|Vietnam, 1967 - 1968|
|In August of 1967 I was re-assigned from the
Weather Service detachment at Naha AB to the detachment at Tuy Hoa AFB,
RVN. I had volunteered for a direct transfer from an overseas assignment to
Vietnam in order to get this inevitable assignment out of the way. I did
not want to return to the states from Okinawa for a year, get re-accustomed
to state-side life, and then have to leave for a year in Vietnam. I also
was led to believe that by volunteering I would be given one of the better
assignments available, over non-volunteers. I also had the slightly
altruistic objective of giving my older brother, who at the time was serving
with an Army combat engineering group somewhere in III Corps, the
opportunity to terminate his tour early. I was very unlikely to be ordered
into a combat role during my tour in Vietnam, and my brother could claim a
re-assignment out of country as as soon as I arrived. Being an older
brother, of course he did not let his kid brother bail him out. I think
today he is still picking shrapnel pieces out of his butt because of that
Here is Capt Stevenson, USAF Meteorologist hard at work at the Tuy Hoa AFB Base Operations Weather Station. As the saying went, "... at first time goes slowly here, but after a while it stops altogether." Actually my expectation that I would get some preference for the better assignments was justified. Tuy Hoa was the Air Force's showcase base in Vietnam. Most of the other Air Force bases in Vietnam were converted air terminals (Ton Son Nhut), upgraded ARVN bases, or bases operated by the Army or Marine Corps. I believe Tuy Hoa was the first base built in Vietnam from the ground up by the Air Force for the Air Force. Consequently the base was built with the usual Air Force priorities: First build the Officer's and NCO clubs, then the recreation centers, and then ... and then ... oh yeah, build the runway.
|I didn't take many pictures while in
Vietnam. Here and below are the few that have survived.
Like most personnel, I initially arrived in Vietnam at Ton Son Nhut AB in Saigon. I ended up spending 3 or 4 days there while the Weather Service was trying to decide which weather station would benefit from my service. Norm, my old roommate from Okinawa, was the Ton Son Nhut Officer's Club Secretary at the time, so I hooked up with him until I got my orders to report to Tuy Hoa. Norm had an apartment in Saigon and he put me up so I didn't have to stay in the VOQ tents on base. As he pointed out, all of the mortar fire was outgoing in his neighborhood. The Ton Son Nhut Officer's Club was a hoot. Norm must have had a dozen waitresses on the payroll in the bar, but they rarely served anyone. Norm couldn't fire any of them, because each was some General's private stock. Norm was not happy in the role of chief procurer for the general staff.
I was happy to get my orders and get out of Saigon. To the left and below are some pictures I took on and around Ton Son Nhut. The building on the middle left is the ARVN Officer's Club at Ton Son Nhut. The picture on the upper left is probably the most photographed billboard in all of Vietnam. Below are some pictures taken around the flight line at Ton Son Nhut.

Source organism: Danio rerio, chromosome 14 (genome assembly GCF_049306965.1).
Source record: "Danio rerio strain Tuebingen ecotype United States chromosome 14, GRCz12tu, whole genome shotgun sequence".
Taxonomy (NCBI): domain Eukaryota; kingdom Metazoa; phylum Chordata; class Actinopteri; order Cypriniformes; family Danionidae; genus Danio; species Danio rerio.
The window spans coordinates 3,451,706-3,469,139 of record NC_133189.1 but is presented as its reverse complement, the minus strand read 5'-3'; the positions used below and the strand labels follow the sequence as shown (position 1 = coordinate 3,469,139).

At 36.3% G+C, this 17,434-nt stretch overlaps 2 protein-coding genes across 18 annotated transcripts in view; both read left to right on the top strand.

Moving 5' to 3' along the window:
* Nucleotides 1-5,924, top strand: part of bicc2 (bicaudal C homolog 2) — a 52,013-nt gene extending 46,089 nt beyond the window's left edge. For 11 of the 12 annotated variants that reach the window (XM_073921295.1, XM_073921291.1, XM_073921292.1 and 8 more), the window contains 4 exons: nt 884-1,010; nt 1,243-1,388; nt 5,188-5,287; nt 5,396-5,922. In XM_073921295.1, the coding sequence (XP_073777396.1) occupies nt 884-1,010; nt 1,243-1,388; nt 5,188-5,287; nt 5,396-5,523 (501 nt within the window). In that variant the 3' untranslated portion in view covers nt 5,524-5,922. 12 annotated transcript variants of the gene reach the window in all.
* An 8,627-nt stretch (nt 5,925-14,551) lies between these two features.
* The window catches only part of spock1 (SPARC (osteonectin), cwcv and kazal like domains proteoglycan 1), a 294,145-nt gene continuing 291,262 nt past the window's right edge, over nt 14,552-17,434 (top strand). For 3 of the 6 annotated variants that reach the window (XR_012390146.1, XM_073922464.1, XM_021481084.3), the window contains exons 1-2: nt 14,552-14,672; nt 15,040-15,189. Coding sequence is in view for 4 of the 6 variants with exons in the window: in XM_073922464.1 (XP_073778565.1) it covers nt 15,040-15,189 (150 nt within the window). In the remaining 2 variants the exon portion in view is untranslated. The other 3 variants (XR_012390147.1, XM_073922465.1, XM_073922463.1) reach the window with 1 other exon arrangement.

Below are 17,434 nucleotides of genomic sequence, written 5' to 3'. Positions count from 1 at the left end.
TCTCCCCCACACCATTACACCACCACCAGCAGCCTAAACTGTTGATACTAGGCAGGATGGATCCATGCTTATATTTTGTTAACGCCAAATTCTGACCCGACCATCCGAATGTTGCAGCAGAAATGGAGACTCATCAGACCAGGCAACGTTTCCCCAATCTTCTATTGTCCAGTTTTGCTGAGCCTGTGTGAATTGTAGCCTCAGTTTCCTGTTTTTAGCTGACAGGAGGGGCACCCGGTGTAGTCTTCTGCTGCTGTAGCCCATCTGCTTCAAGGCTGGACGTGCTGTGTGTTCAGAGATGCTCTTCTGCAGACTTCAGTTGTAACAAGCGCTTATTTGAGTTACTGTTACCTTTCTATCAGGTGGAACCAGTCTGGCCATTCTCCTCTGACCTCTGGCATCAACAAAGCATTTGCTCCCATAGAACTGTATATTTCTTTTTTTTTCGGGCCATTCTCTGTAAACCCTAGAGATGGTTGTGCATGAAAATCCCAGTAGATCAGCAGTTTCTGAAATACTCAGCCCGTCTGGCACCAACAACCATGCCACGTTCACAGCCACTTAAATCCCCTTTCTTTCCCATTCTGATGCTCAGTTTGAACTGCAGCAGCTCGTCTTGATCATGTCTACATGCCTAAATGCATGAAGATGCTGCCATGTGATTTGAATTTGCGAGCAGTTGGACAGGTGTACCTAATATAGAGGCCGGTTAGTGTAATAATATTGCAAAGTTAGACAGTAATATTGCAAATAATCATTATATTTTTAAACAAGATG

On the upper left is Tuy Hoa AFB. All the buildings were shipped from the
states, pre-fabricated by a contractor and assembled to on-site to produce a
near instant base. Junior officer's quarters were air conditioned 10'x10'
containerized hootches shared by two officers. Each hootch was equiped with
a bar refrigerator. Senior officers did not share their hootches. On the
lower, far left is the my quarters. I know what you're thinking, "No lamp
shade and only one pillow, how awful!" Well, there was a war on, you know!
The outside of these quarters is in the lower left.
Quite often Army personnel assigned to field units would be sent to Tuy Hoa for medical attention or rest. You could easily identify these guys by their constant gaping expressions of amazement at how the Air Force lived here in contrast to their lives.
|Although I spent most of my few off-duties hours
in the Officer's Club bar either drunk or getting there, I was prevailed on
by our Catholic Chaplin, Father Maurath (Father Moe to us), to help him in
his activities supporting several local orphanages in Tuy Hoa. The fact that
Father Moe was one of my drinking buddies at the Club meant he could usually
catch me at a time when I was very vulnerable to his requests for help.
Below are some pictures of these orphanages in Tuy Hoa. On the far left is
Father Moe with a young Vietnamese boy who helped the local Vietnamese
priest. This kid was killed a few days later by the local VC or bandits.
Immediately below that is a picture with the local Vietnamese priest who
never slept in his bed. He slept under it next to a hole in the wall
through which he escaped and hid in the rice paddies whenever the local
VC/bandits would come looking for him. On the second row below are pictures
of another orphanage in Tuy Hoa that we would regularly visit and to which
we would bring supplies.
Getting off base for these visits was the only contact I had with the reality of this country and the suffering of these people. I wish I believed our small actions had any real beneficial effect for them.
|In the top two rows below are scenes in and around Tuy Hoa City. On top row left is the bridge that connected the Air Base with the city. On the bottom two rows are pictures of several refugee camps and villages on the outskirts of Tuy Hoa.|